The Quran states, “And there is none from the People of the Scripture but that he will surely believe in him [Jesus] before his death. And on the Day of Resurrection he will be against them a witness” (4:159). Similarly, this verse has a grammatical nuance that allows for a dual interpretation. The pronoun “his” in the phrase “before his death,” could refer to the people of the book themselves, in which case, the meaning becomes there is not a single person from the people of the book, except that before they die, they will believe in Jesus as he really was, a messenger and prophet of Allah. But there is no prophetic statement or teaching to back up this interpretation. The more likely interpretation is that the pronoun “his” refers to Jesus, meaning there will not be a single person from the people of the book who, at the time of Jesus’ return, does not believe in Jesus before he (Jesus) dies. This then suggests that there will be a second coming of Jesus (AS) on earth in which he will die a natural death. This was the opinion of Abu Huraira (R) and Ibn Abbas (R), and according to them, an indirect reference to the return of Jesus.

Jesus as a Sign of the Hour

We are further told in the Quran the following: “And verily, he [Jesus] is a sign for [or knowledge of] the Hour, so have no doubt about it and follow Me. This is the straight path” (43:61). Imam al-Zamakhashari (d. 1144) in his commentary (Al-Kashshaaf) on this verse said it means Jesus is a sign from amongst the signs of the day of Judgement (shartun min ashraatiha). He then quotes a hadith mentioning that Jesus will descend in Masjid al-Aqsa in Jerusalem, join the fajr prayer of the Muslims, stand behind the imam in the congregation, follow the sharia of Muhammad (pbuh), and kill the Antichrist. He says that the term “ilm,” meaning knowledge, is used in the verse because the descent of Jesus (pbuh) will be knowledge for people of the coming of the hour. Imam al-Baghawi (d. 1122), in his commentary (Tafsir al-Baghawi), stated that the verse was in direct reference to the descent (nuzul) of Jesus and as a sign that the hour is close. Ibn Abbas had a similar opinion, but with a slight variation in the reading.

Hadith References to the Return of Jesus

It should be noted that none of the above Quranic references make a direct and clear statement about the return of Jesus. Some scholars have taken this to mean that the return of Jesus cannot be taken as absolute dogma. However, the combination of the above verses with references in the hadith literature have been enough for others to make the matter a part of the basic Islamic creed. Imam At-Tahaawi, for example, mentioned in his famous articulation of creed, widely accepted by Sunni Muslims, “…and we believe in the signs of the final hour, including the appearance of the Antichrist, and the descent of Jesus, the son of Mary, from the celestial realm.”

In one of these particular hadith, found in Bukhari, al-Tirmidhi, and the Musnad of ibn Hanbal, Abu Huraira narrates that the Prophet (pbuh) said, “By God Almighty, in Whose hand my soul is, Jesus, the son of Mary, will soon descend among you [Muslims] as a just ruler. He will break the cross, kill the swine, and abolish the jizya. He will distribute wealth and there shall be so much wealth that no one will accept it anymore.” From this hadith, we know that Jesus’ return to earth will be as a just ruler, rather than as a prophet. He will return as a follower of Muhammad (pbuh).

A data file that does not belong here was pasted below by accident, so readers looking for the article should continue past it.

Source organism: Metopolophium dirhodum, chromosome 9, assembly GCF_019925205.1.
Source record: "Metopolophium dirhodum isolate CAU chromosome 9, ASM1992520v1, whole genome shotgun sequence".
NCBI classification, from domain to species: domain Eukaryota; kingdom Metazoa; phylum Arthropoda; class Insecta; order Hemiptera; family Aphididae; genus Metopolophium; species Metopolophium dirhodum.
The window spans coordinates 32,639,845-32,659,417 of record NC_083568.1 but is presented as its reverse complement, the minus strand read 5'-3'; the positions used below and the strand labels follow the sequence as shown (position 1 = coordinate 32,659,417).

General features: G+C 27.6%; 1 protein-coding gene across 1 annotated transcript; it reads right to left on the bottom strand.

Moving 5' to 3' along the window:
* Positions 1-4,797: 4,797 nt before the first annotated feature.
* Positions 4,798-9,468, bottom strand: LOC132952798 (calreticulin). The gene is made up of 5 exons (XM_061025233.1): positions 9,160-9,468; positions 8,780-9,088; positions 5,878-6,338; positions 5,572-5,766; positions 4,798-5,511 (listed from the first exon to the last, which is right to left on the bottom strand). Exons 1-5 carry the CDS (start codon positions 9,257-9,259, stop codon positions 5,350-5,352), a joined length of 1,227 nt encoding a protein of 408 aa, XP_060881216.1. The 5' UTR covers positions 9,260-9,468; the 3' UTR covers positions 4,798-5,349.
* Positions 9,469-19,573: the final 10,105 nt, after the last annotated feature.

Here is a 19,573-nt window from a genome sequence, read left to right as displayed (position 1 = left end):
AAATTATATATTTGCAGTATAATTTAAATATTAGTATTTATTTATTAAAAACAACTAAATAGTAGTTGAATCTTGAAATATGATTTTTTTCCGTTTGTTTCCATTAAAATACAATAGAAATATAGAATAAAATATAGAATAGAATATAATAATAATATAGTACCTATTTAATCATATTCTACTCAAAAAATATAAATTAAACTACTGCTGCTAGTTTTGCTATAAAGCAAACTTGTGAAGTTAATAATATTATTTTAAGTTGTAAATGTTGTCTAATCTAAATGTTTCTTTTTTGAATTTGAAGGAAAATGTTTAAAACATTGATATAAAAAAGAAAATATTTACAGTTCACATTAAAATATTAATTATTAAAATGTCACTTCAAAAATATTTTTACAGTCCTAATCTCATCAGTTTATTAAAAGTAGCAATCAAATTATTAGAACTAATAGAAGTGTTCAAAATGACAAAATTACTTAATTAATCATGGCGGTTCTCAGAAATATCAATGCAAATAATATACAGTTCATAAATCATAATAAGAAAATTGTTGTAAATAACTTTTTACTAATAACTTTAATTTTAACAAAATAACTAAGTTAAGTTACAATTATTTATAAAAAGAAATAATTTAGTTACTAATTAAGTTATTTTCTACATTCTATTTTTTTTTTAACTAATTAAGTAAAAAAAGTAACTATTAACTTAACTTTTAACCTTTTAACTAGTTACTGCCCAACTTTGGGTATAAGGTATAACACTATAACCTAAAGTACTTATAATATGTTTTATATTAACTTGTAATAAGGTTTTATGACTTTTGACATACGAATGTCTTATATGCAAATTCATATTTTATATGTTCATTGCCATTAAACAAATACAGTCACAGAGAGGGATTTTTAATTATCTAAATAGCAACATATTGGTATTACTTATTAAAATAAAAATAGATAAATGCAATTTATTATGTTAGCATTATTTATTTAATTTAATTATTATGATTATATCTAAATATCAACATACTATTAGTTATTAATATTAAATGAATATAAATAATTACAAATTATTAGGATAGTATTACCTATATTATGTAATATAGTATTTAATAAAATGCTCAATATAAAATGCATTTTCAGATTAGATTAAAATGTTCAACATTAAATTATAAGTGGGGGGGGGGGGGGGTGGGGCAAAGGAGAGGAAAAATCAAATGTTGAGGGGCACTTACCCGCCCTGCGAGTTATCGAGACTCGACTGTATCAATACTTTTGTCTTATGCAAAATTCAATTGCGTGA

In allegorical reference to this, the hadith states that he will break the cross and kill the swine, meaning, followers of Christianity will break their attachment to the cross which symbolically represents resurrection and divinity, and will follow Jesus into the fold of Islam, worshipping one God. Killing of swine should also be seen metaphorically, as it represents a return to observing the law, something that Jesus came to fulfill, but which Paul ended up abolishing after developing his trinitarian theology. Thus, the connection to the above verse (4:159) comes full circle, explaining how Jesus will bring into his fold millions from the People of the Book, and not one of them will die except that they will have believed in Jesus. In fact, other traditions mention that upon his decent, Jesus will find the Muslims in congregational prayer and will approach to join. The Muslims will motion him to lead, but he will instead insist on the leader of the Muslims at that time (commonly believed to be the Mahdi) to lead in the prayer. Jesus will then pray behind the Imam, showing he has returned under the banner of Islam, and not a new movement or religion.

In another hadith found in Sahih Muslim, narrated by Nawwas bin Saman, there is a long description by the Prophet (pbuh) of the Antichrist, and that he will stay on earth for 40 days, one day like a year, one day like a month, one day like a week, and the others like normal days. He will spread like rain backed by wind, going to each nation until they believe in him. The Prophet (pbuh) continues the description, saying that he gives nations wealth or poverty instantly, based on whether they believe in him. And he will take a man, full of youth, cut him in two and then bring him back to life. “At that moment, Allah sends Jesus, the son of Mary, from heaven. He descends on the top of the white minaret at the east of Damascus, putting his hands on the wings of two angles. When he bows his head, it is as if water drops, and when he lifts his head his hair shines like pearls. Any nonbeliever who receives his breath will die; his breath reaches as far as his sight. He pursues the Antichrist and finds him at the gate of Lod; then he kills him…” The way this death occurs is rather fascinating. Ibn al-Maajah mentions in his Sunan collection that “When the Antichrist sees Jesus, he will melt as salt melts in the water.”

No military might or high-tech weaponry will be able to defeat the Antichrist. But one look from Jesus, a superlative embodiment of truth, sincerity, and piety, will disintegrate him. This is because only truth can defeat falsehood, and only sincerity and piety can defeat trickery and godlessness. In the end, faith and believing genuinely in one’s cause are the greatest weapons that Muslims can possess, something that is beautifully elucidated in the imagery of the reign of Jesus.

Dr. Kia JahedAuthor Dr. Kia Jahed is a former collegiate basketball player, personal trainer and biomedical engineering researcher. He converted to Islam in high school.

Related Posts